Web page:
Self-reliance also meant an effort to set up Swadeshi or indigenous enterprises. The period saw a mushrooming of Swadeshi textile mills, soap and match factories, tanneries, banks, insurance companies, shops, etc. While many of these enterprises, whose promoters were more endowed with patriotic zeal than with business acumen were unable to survive for long, some others such as Acharya P.C. Ray's Bengal Chemicals Factory, became successful and famous.
It was, perhaps, in the cultural sphere that the impact of the Swadeshi Movement was most marked. The songs composed at that time by Rabindranath Tagore, Rajani Kanta Sen, Dwijendralal Ray, Mukunda Das, Syed Abu Mohammed and others later became the moving spirit for nationalists of all hues, 'Revolutionaries or Gandhian' and are still popular. Rabindranth's Amar Sonar Bangla, written at that time, was to later inspire liberation struggle of Bangladesh and was adopted as the national anthem of that country in 1971.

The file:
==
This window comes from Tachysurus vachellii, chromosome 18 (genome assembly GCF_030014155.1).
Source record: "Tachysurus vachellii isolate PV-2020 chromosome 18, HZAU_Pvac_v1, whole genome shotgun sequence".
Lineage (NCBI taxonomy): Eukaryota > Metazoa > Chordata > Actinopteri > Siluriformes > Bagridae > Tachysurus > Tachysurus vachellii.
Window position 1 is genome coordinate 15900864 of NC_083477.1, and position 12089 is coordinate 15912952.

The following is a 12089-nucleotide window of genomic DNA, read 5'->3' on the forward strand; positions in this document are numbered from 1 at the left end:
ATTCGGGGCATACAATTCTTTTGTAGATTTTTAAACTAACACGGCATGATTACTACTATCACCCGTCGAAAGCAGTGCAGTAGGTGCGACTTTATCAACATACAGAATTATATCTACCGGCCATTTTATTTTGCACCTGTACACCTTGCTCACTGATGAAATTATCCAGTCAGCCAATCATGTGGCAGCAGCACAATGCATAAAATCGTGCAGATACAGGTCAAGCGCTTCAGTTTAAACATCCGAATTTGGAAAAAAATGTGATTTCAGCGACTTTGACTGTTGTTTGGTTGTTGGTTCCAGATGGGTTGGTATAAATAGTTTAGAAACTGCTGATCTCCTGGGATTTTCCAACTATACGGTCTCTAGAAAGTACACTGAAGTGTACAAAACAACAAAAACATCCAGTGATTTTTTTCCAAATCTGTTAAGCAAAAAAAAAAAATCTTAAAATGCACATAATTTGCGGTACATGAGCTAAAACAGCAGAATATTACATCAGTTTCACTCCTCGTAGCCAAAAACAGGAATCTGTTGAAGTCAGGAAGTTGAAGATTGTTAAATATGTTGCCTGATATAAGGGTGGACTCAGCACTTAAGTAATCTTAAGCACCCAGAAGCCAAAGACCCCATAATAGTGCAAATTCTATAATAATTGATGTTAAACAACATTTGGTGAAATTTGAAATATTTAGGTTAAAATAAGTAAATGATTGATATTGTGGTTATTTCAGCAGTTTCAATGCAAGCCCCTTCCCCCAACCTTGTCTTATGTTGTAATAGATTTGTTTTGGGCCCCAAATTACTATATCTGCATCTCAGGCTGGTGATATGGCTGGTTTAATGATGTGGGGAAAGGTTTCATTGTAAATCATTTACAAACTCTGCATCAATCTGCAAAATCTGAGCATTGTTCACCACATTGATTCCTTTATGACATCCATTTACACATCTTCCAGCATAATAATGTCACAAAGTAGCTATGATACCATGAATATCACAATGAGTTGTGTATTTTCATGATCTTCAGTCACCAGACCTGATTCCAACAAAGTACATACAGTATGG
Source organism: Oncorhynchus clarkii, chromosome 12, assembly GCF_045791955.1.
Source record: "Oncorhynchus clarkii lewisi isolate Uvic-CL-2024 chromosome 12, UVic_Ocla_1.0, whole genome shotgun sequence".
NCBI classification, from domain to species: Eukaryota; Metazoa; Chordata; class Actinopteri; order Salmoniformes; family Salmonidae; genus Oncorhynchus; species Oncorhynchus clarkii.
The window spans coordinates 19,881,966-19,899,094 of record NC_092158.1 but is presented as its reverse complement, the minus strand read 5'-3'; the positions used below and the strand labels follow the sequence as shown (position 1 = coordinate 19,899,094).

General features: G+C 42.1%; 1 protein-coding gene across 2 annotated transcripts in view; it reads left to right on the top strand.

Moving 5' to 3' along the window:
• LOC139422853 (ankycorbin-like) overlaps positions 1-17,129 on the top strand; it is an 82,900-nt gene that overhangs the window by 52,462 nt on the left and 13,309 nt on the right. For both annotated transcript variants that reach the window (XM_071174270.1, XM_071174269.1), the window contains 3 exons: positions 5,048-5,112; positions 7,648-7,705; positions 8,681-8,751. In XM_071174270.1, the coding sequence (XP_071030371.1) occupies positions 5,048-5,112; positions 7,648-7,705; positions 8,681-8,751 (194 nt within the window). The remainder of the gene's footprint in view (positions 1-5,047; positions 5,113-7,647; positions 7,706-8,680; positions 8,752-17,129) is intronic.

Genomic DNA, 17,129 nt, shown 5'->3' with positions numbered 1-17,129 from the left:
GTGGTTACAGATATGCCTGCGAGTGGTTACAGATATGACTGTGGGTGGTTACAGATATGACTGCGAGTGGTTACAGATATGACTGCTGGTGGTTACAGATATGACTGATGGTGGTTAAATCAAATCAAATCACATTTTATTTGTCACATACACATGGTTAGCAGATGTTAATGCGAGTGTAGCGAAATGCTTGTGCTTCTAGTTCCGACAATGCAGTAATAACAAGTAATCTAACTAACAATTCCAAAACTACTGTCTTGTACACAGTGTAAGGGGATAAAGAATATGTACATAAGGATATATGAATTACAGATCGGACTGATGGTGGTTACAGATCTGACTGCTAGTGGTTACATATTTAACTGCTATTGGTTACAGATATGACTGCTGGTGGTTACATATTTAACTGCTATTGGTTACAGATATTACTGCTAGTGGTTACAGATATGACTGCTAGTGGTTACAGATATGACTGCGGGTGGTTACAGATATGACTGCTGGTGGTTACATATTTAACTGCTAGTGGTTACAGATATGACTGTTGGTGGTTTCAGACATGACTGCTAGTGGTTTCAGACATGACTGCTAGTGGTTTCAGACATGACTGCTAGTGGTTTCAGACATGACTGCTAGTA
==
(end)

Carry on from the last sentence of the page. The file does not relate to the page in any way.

The Swadeshi influence could be seen in Bengali folk music popular among masses and it evoked collections of Indian fairy tales such as, Thakurmar Jhuli (Grandmother's Tales) written by Dakshinaranjan Mitra Majumdar which delights Bengali children to this day. In art this was the period when Abanindranath Tagore broke the domination of Victorian naturalism over Indian art and sought inspiration from the rich traditions of Rajput, Ajanta and Ellora paintings. Nandalal Bose, who left a major imprint on Indian art, was the first recipient of a scholarship offered by the Indian Society of Oriental Art founded in 1907. In science, Jagdish Chandra Bose, Prafulla Chandra Ray, and others pioneered original research that was praised the world over.
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